Tiny MBA #3: Sunk Costs And Sandcastles

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Welcome to today’s TinyMBA topic: sunk costs.

Definition: Sunk Costs

A sunk cost is something you worked on in the past that’s no longer useful, and that you need to give up on, even though you may still be emotionally attached to it.

Story: Underwater Sandcastles

Say you’ve been at the beach all day, and your parents tell you have just one more hour to keep building sandcastles.

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Illustration by Madeleine Kelly

You must decide which sandcastle to work on in this final hour. That amazing one you worked on all day, that’s now getting swamped by the rising tide? Or a totally new one higher up on the beach?

It’s tempting to just keep working on that half-underwater sandcastle, even as it gets destroyed by waves. But that one is a ‘sunk cost’ – great while it lasted, but not going to be very fun to work on now. You probably should walk away, and enjoy building a new castle somewhere else.

Here’s why sunk costs are important to understand:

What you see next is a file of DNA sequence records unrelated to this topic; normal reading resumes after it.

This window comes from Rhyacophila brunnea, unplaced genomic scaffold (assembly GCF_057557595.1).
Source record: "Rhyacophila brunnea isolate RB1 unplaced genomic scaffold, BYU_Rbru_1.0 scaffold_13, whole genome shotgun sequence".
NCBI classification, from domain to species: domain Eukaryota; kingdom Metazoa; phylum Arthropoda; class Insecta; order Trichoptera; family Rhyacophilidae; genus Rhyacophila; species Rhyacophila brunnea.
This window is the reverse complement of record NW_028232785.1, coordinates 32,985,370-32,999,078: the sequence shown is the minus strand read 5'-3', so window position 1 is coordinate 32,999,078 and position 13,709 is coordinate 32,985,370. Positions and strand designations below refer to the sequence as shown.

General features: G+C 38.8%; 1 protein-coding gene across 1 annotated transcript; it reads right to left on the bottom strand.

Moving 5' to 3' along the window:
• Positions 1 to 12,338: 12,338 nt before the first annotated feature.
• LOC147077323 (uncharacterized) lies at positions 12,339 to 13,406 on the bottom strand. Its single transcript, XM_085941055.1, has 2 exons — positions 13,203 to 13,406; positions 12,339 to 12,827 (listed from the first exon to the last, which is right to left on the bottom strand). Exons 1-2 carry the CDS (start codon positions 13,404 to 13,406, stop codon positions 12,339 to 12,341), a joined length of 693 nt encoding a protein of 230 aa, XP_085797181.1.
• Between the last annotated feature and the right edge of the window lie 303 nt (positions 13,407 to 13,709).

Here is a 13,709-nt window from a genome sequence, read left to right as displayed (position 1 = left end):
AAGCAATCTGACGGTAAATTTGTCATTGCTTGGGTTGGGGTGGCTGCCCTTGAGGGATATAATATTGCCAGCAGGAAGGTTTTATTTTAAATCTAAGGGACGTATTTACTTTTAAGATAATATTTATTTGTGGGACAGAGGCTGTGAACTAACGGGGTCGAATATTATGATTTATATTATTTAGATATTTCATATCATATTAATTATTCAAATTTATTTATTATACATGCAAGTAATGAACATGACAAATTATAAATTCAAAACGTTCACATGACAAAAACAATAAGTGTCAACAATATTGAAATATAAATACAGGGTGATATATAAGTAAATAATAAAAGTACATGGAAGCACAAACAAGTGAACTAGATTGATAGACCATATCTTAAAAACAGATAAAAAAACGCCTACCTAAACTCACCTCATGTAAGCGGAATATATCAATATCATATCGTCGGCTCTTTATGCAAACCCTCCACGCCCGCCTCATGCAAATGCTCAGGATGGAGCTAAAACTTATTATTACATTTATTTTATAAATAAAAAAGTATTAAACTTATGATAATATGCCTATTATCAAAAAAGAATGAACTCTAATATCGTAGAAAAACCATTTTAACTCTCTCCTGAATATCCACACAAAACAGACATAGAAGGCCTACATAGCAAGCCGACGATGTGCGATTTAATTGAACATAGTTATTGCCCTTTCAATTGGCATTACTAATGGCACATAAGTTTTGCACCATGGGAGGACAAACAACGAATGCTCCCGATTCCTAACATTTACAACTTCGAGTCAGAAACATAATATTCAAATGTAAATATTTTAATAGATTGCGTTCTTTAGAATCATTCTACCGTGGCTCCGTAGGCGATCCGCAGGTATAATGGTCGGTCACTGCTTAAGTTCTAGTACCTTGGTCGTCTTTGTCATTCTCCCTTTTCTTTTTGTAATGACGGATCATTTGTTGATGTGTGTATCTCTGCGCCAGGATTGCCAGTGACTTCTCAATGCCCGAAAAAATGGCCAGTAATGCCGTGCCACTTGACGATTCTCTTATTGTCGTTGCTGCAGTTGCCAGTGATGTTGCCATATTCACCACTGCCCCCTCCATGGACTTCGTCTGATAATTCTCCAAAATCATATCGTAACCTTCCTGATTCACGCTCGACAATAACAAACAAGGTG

– They’re everywhere in business (and in life). Often you have to decide whether to spend more time or money on something, or just let it go and focus on something new.

– You’ll always do better if you can put the past in perspective, and make unemotional decisions based on the present. But this is hard to do because most people have emotional attachments to the past.

– Recognizing a sunk cost isn’t always easy, and takes clear thinking. What do you really want right now, and can something you’ve already invested time or money in really give you that? Or it best to start over?

You won’t hear this ‘sunk cost’ concept very often, even in the business world. But I like it because it’s a useful in many different situations.

Tiny MBA is my occasional series of short stories illustrating business concepts for kids.

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